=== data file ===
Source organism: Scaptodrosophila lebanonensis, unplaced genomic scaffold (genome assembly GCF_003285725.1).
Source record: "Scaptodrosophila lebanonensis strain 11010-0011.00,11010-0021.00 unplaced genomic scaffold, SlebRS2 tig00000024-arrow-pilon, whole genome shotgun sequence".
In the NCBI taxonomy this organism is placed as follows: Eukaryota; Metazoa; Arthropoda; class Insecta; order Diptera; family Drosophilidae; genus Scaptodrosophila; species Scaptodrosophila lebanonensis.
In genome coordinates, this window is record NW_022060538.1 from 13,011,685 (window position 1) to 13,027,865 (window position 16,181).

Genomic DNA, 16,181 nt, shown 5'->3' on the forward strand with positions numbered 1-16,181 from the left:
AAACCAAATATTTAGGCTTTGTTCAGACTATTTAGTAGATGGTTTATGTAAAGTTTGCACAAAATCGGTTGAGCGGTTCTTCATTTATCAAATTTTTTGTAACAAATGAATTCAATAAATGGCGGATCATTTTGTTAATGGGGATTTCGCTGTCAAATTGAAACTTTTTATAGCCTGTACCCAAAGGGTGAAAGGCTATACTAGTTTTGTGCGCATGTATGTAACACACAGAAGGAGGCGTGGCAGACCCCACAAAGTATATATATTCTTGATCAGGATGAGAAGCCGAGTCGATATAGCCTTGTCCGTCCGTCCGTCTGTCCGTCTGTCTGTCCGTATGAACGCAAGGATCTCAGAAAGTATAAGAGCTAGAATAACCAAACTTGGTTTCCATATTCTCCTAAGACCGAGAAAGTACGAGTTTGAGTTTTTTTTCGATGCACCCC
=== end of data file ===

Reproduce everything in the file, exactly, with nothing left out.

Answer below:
Source organism: Scaptodrosophila lebanonensis, unplaced genomic scaffold (genome assembly GCF_003285725.1).
Source record: "Scaptodrosophila lebanonensis strain 11010-0011.00,11010-0021.00 unplaced genomic scaffold, SlebRS2 tig00000024-arrow-pilon, whole genome shotgun sequence".
In the NCBI taxonomy this organism is placed as follows: Eukaryota; Metazoa; Arthropoda; class Insecta; order Diptera; family Drosophilidae; genus Scaptodrosophila; species Scaptodrosophila lebanonensis.
In genome coordinates, this window is record NW_022060538.1 from 13,011,685 (window position 1) to 13,027,865 (window position 16,181).

Genomic DNA, 16,181 nt, shown 5'->3' on the forward strand with positions numbered 1-16,181 from the left:
AAACCAAATATTTAGGCTTTGTTCAGACTATTTAGTAGATGGTTTATGTAAAGTTTGCACAAAATCGGTTGAGCGGTTCTTCATTTATCAAATTTTTTGTAACAAATGAATTCAATAAATGGCGGATCATTTTGTTAATGGGGATTTCGCTGTCAAATTGAAACTTTTTATAGCCTGTACCCAAAGGGTGAAAGGCTATACTAGTTTTGTGCGCATGTATGTAACACACAGAAGGAGGCGTGGCAGACCCCACAAAGTATATATATTCTTGATCAGGATGAGAAGCCGAGTCGATATAGCCTTGTCCGTCCGTCCGTCTGTCCGTCTGTCTGTCCGTATGAACGCAAGGATCTCAGAAAGTATAAGAGCTAGAATAACCAAACTTGGTTTCCATATTCTCCTAAGACCGAGAAAGTACGAGTTTGAGTTTTTTTTCGATGCACCCC